When markets fall heavily, good dividend stocks really show their value. Short-term dips in the value of your shares seem less important if dividend cash is continuing to flow into your share account.

I’ve been hunting through the FTSE 100 for top quality dividends to consider adding to my portfolio. In today’s article, I’ll consider whether the dividends available from Lloyds Banking Group (LSE: LLOY) and Burberry Group (LSE: BRBY) are enough to make these shares a buy.


If you’re an income investor, then I believe that upmarket fashion brand Burberry could be worth considering for your portfolio.

Although Burberry’s forecast dividend yield is fairly average, at 3.1%, this is a high quality payout that seems very unlikely to fall. Over the last five years, Burberry’s dividend has been covered at least 1.5 times by free cash flow every single year. That’s an outstanding record.

Underlying Burberry’s payout is a high quality business. The firm’s operating margin has averaged about 18% over the last five years, while return on capital employed has averaged 32%.

Burberry’s balance sheet has almost no debt and the firm has net cash of £458m. Such a strong financial position means that shareholders don’t need to worry that Burberry will have to cut its dividends in order to meet interest payments if trading slows.

It’s also worth considering Burberry’s record of dividend growth. The shareholder payout has risen by a whopping 1,070% since 2003! Since 2010, the payout has risen from 14p per share to 35.2p per share, a 151% increase.

Although dividend growth does appear to be slowing, Burberry’s focus on a sustainable dividend is very reassuring to me.

In my view, the firm’s track record suggests that dividend growth could accelerate again in the future. In the meantime, I believe that this could be one of the safest dividends in the FTSE 100.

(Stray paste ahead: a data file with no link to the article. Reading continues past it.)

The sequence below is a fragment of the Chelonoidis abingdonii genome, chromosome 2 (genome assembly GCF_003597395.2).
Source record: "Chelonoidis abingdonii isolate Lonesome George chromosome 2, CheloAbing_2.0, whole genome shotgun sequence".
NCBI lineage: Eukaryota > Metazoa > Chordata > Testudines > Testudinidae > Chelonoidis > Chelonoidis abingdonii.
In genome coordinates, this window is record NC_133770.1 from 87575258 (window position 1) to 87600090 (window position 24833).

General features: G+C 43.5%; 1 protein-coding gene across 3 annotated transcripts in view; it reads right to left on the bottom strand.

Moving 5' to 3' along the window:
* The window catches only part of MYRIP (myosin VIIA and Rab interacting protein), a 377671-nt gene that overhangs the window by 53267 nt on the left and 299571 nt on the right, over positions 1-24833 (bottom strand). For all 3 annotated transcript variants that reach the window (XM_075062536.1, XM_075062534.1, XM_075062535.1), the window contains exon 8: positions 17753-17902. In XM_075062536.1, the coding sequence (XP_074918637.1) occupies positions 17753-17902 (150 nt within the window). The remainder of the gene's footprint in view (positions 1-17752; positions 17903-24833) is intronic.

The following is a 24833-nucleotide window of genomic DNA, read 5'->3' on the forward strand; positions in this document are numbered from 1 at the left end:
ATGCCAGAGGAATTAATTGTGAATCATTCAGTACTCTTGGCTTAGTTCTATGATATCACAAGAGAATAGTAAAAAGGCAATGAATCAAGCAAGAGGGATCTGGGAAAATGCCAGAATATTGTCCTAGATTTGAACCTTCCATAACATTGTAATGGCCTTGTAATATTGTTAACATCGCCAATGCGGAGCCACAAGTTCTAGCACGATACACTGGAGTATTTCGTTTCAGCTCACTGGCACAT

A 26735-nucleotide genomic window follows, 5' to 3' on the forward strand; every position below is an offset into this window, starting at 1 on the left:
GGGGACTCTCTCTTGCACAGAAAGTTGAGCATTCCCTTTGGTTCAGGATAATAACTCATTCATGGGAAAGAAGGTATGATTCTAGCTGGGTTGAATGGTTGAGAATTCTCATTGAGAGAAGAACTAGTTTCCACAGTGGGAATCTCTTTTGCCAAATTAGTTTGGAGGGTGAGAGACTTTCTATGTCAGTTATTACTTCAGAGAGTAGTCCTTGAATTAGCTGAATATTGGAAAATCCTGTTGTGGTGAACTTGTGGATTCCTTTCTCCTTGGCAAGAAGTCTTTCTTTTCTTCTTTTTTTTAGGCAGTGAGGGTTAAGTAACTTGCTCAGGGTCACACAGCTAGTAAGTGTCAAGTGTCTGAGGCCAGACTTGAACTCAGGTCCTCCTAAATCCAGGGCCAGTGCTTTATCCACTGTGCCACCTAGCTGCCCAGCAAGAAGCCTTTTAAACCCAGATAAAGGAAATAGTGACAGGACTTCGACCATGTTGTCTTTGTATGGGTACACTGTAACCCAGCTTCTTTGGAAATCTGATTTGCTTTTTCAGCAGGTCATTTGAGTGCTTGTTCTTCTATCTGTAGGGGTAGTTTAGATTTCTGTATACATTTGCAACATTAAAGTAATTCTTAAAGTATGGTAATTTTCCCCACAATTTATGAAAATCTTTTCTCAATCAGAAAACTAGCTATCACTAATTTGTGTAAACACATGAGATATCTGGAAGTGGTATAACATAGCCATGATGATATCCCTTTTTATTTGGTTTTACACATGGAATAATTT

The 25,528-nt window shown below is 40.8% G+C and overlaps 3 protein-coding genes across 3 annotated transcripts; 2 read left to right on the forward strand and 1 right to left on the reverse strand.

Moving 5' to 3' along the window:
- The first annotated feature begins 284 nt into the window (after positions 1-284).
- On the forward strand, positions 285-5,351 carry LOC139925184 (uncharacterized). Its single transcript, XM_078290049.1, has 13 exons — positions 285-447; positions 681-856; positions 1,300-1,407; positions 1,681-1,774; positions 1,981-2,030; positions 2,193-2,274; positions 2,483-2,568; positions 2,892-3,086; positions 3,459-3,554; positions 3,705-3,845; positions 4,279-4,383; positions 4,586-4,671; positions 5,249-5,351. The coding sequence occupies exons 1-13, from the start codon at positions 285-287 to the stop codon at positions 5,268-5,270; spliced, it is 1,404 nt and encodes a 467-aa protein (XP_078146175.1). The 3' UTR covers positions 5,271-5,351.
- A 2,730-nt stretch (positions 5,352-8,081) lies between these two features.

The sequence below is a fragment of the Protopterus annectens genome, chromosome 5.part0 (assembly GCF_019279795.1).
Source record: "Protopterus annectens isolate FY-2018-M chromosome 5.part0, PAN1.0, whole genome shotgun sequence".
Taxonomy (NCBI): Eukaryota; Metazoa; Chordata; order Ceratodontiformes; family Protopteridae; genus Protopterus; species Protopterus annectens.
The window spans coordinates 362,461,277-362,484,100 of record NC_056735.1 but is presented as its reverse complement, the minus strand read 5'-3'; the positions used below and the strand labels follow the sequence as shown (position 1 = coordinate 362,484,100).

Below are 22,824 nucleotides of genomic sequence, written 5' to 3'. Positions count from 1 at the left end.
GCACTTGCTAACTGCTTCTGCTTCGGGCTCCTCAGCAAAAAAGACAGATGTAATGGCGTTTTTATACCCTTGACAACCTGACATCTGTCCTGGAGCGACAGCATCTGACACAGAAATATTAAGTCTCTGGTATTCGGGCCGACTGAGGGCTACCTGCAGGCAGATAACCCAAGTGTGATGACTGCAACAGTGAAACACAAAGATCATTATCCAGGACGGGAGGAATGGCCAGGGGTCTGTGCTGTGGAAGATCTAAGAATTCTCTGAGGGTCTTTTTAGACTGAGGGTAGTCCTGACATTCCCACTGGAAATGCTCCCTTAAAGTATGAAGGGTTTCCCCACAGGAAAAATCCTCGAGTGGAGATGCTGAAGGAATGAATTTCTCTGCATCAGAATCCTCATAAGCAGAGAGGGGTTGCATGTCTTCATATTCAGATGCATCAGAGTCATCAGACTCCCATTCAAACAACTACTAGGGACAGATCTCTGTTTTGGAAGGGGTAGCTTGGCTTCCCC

Lloyds Banking Group

As I write, shares in Lloyds are just managing to top 60p and last week they dropped below 60p. A few months ago this seemed hard to imagine. The government was steadily selling its remaining stake in the bank and private investors were looking forward to a discounted share offer later this year. However, the big banking sell-off has put paid to these hopes for the time being.

Lloyds shares have fallen by 18% so far in 2016 and now trade less than 10% above their tangible net asset value of 55p. Lloyds’ balance sheet also looks strong, with a common equity tier 1 ratio — a key regulatory measure — of 13.7%. That’s higher than most of the bank’s UK-listed peers.

What’s interesting to me, as a potential buyer of Lloyds’ stock, is that analysts’ earnings forecasts haven’t fallen in line with the bank’s share price. Forecasts for Lloyds’ 2016 earnings per share have only fallen by 3.8% since December. That doesn’t seem enough to justify a sell-off.

Indeed, based on 2016 forecasts Lloyds now looks an attractive income buy. The bank’s shares trade on a forecast P/E of 8.0 and offer a potential yield of 6.2%. Lloyds could be a strong buy for dividend hunters, in my opinion.

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Roland Head has no position in any shares mentioned. The Motley Fool UK has recommended Burberry. We Fools don't all hold the same opinions, but we all believe that considering a diverse range of insights makes us better investors.